VATICAN CITY, DEC. 1, 2005 (Zenit.org).- The new Vatican document on homosexuality and admission to seminaries and holy orders is not an “attack on homosexuals,” says Cardinal Georges Cottier.
Rather, the document is an effort “to understand their situation” and sufferings, explained Cardinal Cottier, who until today was the theologian of the Pontifical Household.
The Instruction “Concerning the Criteria for the Discernment of Vocations with Regard to Persons with Homosexual Tendencies in View of Their Admissions to the Seminary and to Holy Orders,” was published Tuesday.
It was written by the Congregation for Catholic Education, with the approval of Benedict XVI.
Cardinal Cottier, 83, whose successor as Pontifical Household theologian was named today, shared his views of the new Instruction with ZENIT.
Q: What is new in this document?
Cardinal Cottier: The novelty above all lies in the fact that it offers a synthesis of what had already been said and presents it as a whole. It is a text which seems to me to be very thought out.
Q: Perhaps the novelty is in the reference to “gay culture” and the sensitivity of tone in the choice of words. It deplores, for example, “discrimination.”
Cardinal Cottier: Above all, I would underline its sensitivity. It is in no way, as has been said, an attack on homosexuals. On the contrary, there is an effort — and an invitation to make this effort — to understand their situation and the problems that these persons frequently suffer.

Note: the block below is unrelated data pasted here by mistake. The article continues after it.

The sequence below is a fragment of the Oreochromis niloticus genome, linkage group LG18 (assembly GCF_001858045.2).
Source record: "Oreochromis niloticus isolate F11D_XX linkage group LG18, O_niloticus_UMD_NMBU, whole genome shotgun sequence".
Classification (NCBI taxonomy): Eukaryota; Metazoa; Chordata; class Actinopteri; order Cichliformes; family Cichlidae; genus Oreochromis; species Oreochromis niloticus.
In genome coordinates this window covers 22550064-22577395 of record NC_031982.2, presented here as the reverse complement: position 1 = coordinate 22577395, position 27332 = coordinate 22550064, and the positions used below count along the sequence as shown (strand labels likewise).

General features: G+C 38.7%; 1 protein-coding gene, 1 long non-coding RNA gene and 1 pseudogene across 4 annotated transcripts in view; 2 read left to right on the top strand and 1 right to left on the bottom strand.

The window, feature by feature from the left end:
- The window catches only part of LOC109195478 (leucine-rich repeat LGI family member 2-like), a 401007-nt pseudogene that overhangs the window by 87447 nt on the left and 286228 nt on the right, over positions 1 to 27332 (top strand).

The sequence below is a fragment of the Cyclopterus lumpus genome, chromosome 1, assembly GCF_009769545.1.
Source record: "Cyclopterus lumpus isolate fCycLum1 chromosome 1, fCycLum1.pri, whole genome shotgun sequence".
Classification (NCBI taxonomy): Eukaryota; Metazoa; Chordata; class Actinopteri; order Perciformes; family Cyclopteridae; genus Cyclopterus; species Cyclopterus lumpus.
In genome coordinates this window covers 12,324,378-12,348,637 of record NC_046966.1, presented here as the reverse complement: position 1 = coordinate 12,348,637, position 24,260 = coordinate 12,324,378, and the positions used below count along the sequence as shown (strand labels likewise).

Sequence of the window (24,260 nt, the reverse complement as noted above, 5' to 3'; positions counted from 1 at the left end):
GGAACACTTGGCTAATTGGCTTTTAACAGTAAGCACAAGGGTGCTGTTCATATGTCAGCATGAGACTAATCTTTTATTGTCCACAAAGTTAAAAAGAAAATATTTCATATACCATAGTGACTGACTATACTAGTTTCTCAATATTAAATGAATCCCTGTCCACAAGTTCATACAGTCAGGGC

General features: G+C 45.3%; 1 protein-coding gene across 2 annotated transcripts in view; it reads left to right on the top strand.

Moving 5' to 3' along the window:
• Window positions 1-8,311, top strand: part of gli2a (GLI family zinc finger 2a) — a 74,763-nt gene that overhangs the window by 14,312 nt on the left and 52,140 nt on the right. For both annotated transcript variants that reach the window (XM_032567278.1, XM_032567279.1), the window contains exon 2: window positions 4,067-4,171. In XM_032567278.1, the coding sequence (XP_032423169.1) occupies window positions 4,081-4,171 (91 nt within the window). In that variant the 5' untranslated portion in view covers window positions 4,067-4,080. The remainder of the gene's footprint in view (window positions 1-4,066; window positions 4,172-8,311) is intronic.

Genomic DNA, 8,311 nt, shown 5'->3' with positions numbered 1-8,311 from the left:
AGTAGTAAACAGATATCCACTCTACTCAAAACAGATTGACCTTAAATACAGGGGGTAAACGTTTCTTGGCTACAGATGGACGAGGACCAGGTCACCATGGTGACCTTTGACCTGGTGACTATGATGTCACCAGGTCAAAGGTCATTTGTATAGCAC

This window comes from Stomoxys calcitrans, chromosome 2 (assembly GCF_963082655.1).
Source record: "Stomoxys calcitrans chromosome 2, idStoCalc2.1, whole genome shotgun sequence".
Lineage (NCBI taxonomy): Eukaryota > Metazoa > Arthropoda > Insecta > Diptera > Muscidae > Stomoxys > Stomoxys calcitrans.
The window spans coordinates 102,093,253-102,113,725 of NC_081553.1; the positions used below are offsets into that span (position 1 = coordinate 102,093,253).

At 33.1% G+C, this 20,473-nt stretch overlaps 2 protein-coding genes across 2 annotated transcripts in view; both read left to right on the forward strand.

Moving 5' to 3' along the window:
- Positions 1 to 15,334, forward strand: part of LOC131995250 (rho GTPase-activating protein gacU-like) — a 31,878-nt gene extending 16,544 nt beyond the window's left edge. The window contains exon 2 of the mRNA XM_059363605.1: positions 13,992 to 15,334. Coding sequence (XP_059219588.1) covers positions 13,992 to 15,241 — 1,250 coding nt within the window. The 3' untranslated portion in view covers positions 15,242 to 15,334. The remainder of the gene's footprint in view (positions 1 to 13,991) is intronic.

The document shows that there is a path and salvation for homosexuals in the measure that they bear their homosexuality in union with the suffering Christ. The document shows them much sensitivity.
On the other hand, it doesn’t mince matters. It makes the distinction between persons who engage in homosexual activity and those who have “deep-seated homosexual tendencies,” and those who have slight, “transitory” tendencies, linked to episodes in their lives, of which I would say they can free themselves. Therefore, there are degrees.
In regard to the “gay culture,” it is true that it is a new phenomenon, very recent. The proclamation of the “gay culture” as a social claim is something of these last years. This is why it is talked about.
Q: The document underlines the need for “emotional maturity” of the candidates to the priesthood facing “spiritual paternity” and of a “correct relationship with men and women,” whom the priest will meet in his pastoral ministry.
Cardinal Cottier: It is a very important point. In regard to formation, it says that the human, spiritual, intellectual and pastoral aspect must be taken into account. It is a question, therefore, of an ensemble of qualities.
And there is much emphasis on the human aspect, making a judgment based on studies: the fact that homosexuality impedes, in a certain sense, “emotional maturity,” a term which appears on several occasions.
Emotional maturity is also necessary for those who want to live consecrated celibacy fully, perfect chastity. Emotional immaturity can also affect the relationship with the other sex.
In general, homosexuality is accompanied by this emotional immaturity. It is an affirmation that is going to be criticized, but that is based on experience.
Inasmuch as representative of Christ, bridegroom of the Church, the priest is called to exercise a spiritual paternity among men and women. For this reason, emotional maturity is necessary, which implies a spirit of sacrifice and self-forgetfulness out of love for the other.